Goodfellow, Robin and Lea, Mary
Challenging E-Learning in the University: a Literacies Perspective.
Maidenhead & New York: McGraw Hill, Society for Research into Higher Education, Open University Press.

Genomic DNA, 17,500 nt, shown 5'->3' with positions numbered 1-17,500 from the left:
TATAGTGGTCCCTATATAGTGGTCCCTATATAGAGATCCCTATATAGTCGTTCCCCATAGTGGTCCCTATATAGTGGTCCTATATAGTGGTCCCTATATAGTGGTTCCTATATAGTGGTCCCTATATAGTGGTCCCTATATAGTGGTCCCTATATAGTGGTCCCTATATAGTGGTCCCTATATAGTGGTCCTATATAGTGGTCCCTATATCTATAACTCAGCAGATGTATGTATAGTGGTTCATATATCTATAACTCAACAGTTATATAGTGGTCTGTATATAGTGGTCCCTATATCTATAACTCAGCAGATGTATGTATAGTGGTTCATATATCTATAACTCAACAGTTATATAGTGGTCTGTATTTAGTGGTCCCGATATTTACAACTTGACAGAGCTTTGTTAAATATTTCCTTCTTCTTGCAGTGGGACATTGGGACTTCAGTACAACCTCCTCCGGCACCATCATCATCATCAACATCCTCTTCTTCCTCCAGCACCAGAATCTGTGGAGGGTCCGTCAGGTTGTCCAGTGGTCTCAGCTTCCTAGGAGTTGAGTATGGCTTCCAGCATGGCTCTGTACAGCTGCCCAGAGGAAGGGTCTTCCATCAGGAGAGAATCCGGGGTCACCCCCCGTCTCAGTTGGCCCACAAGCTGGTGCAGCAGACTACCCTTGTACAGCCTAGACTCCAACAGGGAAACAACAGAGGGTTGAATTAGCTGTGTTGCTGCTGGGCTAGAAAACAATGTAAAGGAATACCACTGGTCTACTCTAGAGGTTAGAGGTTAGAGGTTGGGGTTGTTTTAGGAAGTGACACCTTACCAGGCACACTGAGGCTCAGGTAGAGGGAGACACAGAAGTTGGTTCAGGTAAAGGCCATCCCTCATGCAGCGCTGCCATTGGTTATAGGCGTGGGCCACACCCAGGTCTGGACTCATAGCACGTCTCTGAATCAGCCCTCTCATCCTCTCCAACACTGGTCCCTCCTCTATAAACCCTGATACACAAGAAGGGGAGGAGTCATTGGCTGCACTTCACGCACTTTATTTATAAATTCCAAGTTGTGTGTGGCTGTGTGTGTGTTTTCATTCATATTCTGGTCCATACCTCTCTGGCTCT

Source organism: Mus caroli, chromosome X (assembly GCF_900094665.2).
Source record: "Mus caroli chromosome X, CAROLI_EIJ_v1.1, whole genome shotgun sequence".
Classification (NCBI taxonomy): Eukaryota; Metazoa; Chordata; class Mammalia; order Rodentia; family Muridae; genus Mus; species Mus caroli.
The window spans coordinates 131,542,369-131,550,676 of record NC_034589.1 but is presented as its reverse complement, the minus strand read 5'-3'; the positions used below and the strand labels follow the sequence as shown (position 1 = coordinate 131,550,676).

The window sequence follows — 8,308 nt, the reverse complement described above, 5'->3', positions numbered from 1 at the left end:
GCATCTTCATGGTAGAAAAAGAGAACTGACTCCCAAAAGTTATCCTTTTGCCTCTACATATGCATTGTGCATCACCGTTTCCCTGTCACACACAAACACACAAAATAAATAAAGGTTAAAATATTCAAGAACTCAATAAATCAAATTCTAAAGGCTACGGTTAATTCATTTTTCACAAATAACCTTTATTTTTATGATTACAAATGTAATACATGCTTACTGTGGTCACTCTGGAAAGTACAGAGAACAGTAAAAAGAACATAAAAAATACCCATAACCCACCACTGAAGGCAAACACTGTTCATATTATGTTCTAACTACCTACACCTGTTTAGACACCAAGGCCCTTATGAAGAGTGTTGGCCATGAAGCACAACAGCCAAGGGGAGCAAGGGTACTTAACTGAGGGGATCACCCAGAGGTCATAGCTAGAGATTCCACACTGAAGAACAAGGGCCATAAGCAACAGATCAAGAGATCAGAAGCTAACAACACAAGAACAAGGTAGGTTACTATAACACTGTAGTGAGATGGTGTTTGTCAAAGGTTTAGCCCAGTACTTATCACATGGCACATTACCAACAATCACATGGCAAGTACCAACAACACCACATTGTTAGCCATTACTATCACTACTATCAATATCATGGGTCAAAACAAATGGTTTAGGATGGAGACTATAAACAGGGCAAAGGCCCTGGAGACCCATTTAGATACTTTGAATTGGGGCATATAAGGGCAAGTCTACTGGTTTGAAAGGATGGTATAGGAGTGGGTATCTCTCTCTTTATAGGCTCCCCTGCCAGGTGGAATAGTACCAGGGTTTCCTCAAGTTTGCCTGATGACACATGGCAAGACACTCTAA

This book examines some of the underlying principles and approaches which underpin e-learning in today’s higher education. It takes a critical lens to both policy and practice at the micro and macro level, exploring how e-learning and its association with broader agendas concerning teaching and learning in higher education is reconfiguring what counts as learning in today’s university. This provides a backdrop for challenging some of the more dominant approaches in the field of e-learning and presenting a unique perspective drawn from studies of language, literacies and learning. In so doing, the volume raises questions about the ways in which theories of social constructivism, collaborative learning and learning communities have tended to take centre stage in the field. It suggests that this has resulted in very little attention to the production and negotiation of the specific and contextualised texts and practices which are central to these learning environments. Through single and joint-authored contributions the authors develop a case for locating the concept of e-learning within a language and literacies based account of teaching and learning which foregrounds the social practices of the university, its literacies and discourses, and the ways in which these interplay with technologies. The authors contrast their approach, which pays attention to the broader institutional context of learning, with those which focus only on the individual learner’s engagement with the technologies. The book explicates the principles being explored through detailed case studies which are designed to help practitioners think through how they might be able to adopt such an approach in their own work. It also looks forward to how the literacies perspective that is being proposed will be particularly appropriate in the light of developments in the use of social media for learning.
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